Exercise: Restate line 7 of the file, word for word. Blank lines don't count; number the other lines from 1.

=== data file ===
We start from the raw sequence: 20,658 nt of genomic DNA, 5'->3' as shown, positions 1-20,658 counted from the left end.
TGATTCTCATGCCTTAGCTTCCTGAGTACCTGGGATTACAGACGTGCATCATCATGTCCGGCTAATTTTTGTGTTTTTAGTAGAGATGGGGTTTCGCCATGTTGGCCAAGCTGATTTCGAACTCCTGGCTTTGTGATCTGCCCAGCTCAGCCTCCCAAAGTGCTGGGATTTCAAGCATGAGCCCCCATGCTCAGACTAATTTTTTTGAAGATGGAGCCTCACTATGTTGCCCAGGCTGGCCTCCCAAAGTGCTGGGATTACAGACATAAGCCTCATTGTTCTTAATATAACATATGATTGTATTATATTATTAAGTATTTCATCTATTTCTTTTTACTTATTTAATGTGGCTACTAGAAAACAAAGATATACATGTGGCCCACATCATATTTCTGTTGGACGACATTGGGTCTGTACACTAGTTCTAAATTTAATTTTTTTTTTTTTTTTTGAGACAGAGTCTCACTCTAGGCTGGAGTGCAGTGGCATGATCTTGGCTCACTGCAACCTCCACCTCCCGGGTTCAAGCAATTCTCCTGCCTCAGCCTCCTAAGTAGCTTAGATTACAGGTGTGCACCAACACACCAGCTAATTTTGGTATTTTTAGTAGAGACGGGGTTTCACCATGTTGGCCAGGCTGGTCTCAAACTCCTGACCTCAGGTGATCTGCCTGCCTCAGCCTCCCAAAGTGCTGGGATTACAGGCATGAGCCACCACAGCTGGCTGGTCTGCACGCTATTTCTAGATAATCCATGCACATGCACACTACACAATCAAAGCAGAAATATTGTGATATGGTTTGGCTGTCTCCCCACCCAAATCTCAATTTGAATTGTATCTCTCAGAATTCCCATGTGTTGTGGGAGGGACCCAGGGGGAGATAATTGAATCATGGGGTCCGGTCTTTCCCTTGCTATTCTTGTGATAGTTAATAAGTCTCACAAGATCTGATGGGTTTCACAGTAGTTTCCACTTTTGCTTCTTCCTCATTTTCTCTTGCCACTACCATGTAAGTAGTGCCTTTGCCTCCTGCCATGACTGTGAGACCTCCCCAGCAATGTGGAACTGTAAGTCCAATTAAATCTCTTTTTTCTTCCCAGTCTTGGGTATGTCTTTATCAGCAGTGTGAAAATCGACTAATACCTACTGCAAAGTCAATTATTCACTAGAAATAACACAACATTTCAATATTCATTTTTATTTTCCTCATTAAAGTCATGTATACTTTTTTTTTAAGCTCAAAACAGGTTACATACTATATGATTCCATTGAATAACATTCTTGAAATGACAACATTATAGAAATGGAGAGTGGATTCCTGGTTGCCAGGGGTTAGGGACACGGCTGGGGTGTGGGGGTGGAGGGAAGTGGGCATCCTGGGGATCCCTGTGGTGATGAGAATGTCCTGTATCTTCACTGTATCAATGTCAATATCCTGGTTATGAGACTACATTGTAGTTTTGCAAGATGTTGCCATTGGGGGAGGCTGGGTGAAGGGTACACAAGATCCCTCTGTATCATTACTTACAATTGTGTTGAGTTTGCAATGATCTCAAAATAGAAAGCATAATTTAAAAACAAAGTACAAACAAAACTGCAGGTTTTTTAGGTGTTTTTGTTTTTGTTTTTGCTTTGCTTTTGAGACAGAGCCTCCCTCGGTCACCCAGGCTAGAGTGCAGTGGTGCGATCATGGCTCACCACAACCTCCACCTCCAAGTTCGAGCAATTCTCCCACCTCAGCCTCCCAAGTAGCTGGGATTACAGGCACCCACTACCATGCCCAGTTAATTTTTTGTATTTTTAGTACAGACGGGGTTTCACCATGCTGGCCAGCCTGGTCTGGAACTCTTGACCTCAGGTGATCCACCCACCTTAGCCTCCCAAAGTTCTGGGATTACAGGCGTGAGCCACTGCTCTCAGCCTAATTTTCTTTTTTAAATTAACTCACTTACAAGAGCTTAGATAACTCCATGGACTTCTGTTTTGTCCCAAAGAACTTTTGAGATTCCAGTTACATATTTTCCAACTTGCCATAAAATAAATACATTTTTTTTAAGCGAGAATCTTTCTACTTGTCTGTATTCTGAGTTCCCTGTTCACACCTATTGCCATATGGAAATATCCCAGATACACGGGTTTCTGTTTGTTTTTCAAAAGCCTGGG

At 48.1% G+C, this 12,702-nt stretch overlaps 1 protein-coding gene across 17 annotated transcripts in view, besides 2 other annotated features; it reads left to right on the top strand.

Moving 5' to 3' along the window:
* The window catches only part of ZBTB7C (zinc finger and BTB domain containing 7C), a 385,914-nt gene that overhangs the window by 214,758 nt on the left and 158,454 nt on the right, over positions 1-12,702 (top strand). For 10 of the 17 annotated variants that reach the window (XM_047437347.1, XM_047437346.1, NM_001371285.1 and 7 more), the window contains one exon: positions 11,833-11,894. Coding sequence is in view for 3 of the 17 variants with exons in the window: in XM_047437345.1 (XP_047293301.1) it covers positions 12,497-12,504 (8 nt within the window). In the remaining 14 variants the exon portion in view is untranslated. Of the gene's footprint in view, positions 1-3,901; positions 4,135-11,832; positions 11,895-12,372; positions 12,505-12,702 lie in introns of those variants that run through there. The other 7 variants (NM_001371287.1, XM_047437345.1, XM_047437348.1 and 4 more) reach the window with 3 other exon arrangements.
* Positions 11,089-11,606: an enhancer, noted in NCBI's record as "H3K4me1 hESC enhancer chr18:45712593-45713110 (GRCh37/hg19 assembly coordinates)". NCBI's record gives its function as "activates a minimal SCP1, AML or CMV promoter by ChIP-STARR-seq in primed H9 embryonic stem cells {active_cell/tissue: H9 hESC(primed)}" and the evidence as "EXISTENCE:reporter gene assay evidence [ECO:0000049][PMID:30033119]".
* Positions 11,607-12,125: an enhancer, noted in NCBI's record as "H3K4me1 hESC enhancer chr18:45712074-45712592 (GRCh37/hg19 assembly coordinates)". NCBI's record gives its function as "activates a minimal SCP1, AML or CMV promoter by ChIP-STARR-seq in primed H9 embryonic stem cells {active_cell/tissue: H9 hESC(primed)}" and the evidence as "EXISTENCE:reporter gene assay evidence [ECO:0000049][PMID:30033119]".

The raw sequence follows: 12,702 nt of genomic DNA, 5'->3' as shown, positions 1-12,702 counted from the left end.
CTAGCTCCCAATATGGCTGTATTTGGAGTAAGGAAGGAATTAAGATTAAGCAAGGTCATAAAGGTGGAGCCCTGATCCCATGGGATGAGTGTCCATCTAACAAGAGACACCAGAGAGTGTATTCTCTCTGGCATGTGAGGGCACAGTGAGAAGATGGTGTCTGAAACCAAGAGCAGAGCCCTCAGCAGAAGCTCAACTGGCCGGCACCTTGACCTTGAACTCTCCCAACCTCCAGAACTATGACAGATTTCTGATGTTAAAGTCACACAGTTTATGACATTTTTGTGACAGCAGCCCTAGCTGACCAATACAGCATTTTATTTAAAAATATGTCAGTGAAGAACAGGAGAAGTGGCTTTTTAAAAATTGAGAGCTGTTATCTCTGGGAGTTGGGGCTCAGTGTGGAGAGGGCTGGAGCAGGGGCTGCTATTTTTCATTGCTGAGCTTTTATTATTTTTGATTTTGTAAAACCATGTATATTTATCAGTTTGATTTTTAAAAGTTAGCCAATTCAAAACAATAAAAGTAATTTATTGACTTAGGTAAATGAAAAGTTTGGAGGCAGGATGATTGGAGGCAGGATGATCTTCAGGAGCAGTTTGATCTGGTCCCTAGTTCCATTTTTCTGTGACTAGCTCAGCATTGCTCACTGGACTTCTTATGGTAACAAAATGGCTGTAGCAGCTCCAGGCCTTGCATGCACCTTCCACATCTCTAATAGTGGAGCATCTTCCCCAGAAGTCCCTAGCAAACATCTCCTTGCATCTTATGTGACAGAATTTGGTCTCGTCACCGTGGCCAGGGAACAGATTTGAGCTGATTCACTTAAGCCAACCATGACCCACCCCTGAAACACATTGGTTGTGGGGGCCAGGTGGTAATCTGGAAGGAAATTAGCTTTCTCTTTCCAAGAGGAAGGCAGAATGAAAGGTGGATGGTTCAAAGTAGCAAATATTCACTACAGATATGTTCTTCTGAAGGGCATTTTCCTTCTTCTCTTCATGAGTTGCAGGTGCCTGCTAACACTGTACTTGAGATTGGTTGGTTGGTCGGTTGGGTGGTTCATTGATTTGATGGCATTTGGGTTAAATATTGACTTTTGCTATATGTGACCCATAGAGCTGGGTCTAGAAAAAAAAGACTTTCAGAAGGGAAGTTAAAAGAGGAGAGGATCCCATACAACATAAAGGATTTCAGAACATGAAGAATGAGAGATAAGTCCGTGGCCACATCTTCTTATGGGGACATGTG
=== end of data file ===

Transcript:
* Positions 11,607-12,125: an enhancer, noted in NCBI's record as "H3K4me1 hESC enhancer chr18:45712074-45712592 (GRCh37/hg19 assembly coordinates)". NCBI's record gives its function as "activates a minimal SCP1, AML or CMV promoter by ChIP-STARR-seq in primed H9 embryonic stem cells {active_cell/tissue: H9 hESC(primed)}" and the evidence as "EXISTENCE:reporter gene assay evidence [ECO:0000049][PMID:30033119]".